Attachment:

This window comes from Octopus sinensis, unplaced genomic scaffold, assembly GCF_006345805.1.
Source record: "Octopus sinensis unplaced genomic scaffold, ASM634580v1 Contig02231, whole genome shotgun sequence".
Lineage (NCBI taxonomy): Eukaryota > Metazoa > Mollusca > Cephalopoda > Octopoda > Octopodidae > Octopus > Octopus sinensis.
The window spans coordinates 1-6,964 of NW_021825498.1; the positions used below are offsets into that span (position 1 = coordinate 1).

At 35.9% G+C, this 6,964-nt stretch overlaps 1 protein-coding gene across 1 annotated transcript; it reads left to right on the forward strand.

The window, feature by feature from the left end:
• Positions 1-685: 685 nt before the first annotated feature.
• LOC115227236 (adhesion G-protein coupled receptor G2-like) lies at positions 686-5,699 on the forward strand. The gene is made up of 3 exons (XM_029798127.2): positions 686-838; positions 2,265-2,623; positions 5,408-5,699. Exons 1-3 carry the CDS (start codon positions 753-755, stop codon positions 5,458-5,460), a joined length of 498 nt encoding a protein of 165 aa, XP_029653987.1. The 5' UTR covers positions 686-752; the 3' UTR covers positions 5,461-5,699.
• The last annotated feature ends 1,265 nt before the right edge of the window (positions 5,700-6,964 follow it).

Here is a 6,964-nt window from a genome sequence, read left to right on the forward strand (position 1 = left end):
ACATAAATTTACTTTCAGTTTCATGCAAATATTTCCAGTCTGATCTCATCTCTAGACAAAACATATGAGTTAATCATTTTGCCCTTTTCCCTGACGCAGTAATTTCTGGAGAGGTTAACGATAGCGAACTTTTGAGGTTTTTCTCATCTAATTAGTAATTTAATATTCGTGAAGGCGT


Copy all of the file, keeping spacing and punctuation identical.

This window comes from Octopus sinensis, unplaced genomic scaffold, assembly GCF_006345805.1.
Source record: "Octopus sinensis unplaced genomic scaffold, ASM634580v1 Contig02231, whole genome shotgun sequence".
Lineage (NCBI taxonomy): Eukaryota > Metazoa > Mollusca > Cephalopoda > Octopoda > Octopodidae > Octopus > Octopus sinensis.
The window spans coordinates 1-6,964 of NW_021825498.1; the positions used below are offsets into that span (position 1 = coordinate 1).

At 35.9% G+C, this 6,964-nt stretch overlaps 1 protein-coding gene across 1 annotated transcript; it reads left to right on the forward strand.

The window, feature by feature from the left end:
• Positions 1-685: 685 nt before the first annotated feature.
• LOC115227236 (adhesion G-protein coupled receptor G2-like) lies at positions 686-5,699 on the forward strand. The gene is made up of 3 exons (XM_029798127.2): positions 686-838; positions 2,265-2,623; positions 5,408-5,699. Exons 1-3 carry the CDS (start codon positions 753-755, stop codon positions 5,458-5,460), a joined length of 498 nt encoding a protein of 165 aa, XP_029653987.1. The 5' UTR covers positions 686-752; the 3' UTR covers positions 5,461-5,699.
• The last annotated feature ends 1,265 nt before the right edge of the window (positions 5,700-6,964 follow it).

Here is a 6,964-nt window from a genome sequence, read left to right on the forward strand (position 1 = left end):
ACATAAATTTACTTTCAGTTTCATGCAAATATTTCCAGTCTGATCTCATCTCTAGACAAAACATATGAGTTAATCATTTTGCCCTTTTCCCTGACGCAGTAATTTCTGGAGAGGTTAACGATAGCGAACTTTTGAGGTTTTTCTCATCTAATTAGTAATTTAATATTCGTGAAGGCGT